The Impact of Large Retailers Entry on Market Concentration in Lebanon
Market Concentration has been one of the most debatable topics among economists and policymakers in the last two decades. Concentration is a fundamental process affecting retail markets globally. It is visible through changes in number of leading retailers, smaller groceries, market shares, market structures and competition. This phenomenon is creating new challenges and opportunities for existing market players, suppliers, customers and governments as well. In this study, the impact of large retailers’ entry on market concentration in the grocery retail market in Lebanon is explored. The changes of the market concentration between 2004 and 2014 are investigated in four relevant markets as distinct case studies: Lebanon (as one geographical market to assess the concentration on a national level), Beirut area, Mount Lebanon area, Hypermarkets and supermarkets solely in Lebanon. After clear definition and justification of the relevant markets, market concentration is evaluated based on the calculation of concentration ratios, CR4, CR5, and CR10. Furthermore, the impact of concentration on other interrelated economic and customer welfare trends are further elaborated. This study uncovers the oligopolistic nature of the Lebanese grocery retail market. Models from game theory are used to address implications of existing and potential concerns on competition. In light of the study’s findings, the Lebanese grocery retail sector seems to be maintaining high barriers of entry and threat on smaller existing retailers, which further promotes an oligopolistic structure. In this context, large retailers are acting as price takers, and the customer and social welfare is not maximized. Mainly, Cournot and Stackelberg theories are integrated with the findings to interpret the competitive actions of large retailers. Implications reveal that the higher number of large retailers leads to lower prices and increases the consumer surplus. Contemporary concerns in the market are addressed to reveal insight on each of the following dimensions (1) Price discrimination; (2) Non-price competition like Loyalty Schemes adopted by large retailers; (3) The growth of Private-labels and their impact on local manufacturers. This study concludes that the increase in the market power of large retailers is leading to price discrimination approaches which negatively affect the customer surplus. Non-price competition appears to be an important feature of the oligopolistic market, which has adverse impacts on the customer welfare as they are consuming a less favorable brand mix. Still, the entry of large retailers increases the competitiveness which leads to lower prices for customers. The increasing market concentration in the grocery retail sector in Lebanon associated with a greater share of private label sales has important implications on food production at the national level by threatening small producers.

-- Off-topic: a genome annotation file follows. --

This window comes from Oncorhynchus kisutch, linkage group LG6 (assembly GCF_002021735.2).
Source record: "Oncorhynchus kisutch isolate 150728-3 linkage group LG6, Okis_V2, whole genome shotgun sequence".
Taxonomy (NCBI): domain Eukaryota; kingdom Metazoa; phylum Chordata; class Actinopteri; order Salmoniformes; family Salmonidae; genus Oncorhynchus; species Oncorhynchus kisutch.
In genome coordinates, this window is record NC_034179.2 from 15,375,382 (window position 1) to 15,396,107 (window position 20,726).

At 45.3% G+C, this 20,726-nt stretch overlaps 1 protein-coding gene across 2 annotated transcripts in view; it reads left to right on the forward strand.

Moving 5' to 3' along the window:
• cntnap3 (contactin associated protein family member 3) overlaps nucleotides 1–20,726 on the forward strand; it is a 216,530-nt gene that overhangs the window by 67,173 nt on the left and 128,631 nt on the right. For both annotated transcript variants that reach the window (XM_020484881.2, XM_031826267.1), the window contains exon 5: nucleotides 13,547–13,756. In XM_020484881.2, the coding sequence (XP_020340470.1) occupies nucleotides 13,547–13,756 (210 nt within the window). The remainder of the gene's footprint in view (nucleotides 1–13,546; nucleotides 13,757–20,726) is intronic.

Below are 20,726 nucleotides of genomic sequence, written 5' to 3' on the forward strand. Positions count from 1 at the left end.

Lina Souheil Maddah
Prof. Nehale Mostapha & Dr. Abdallah Nassereddine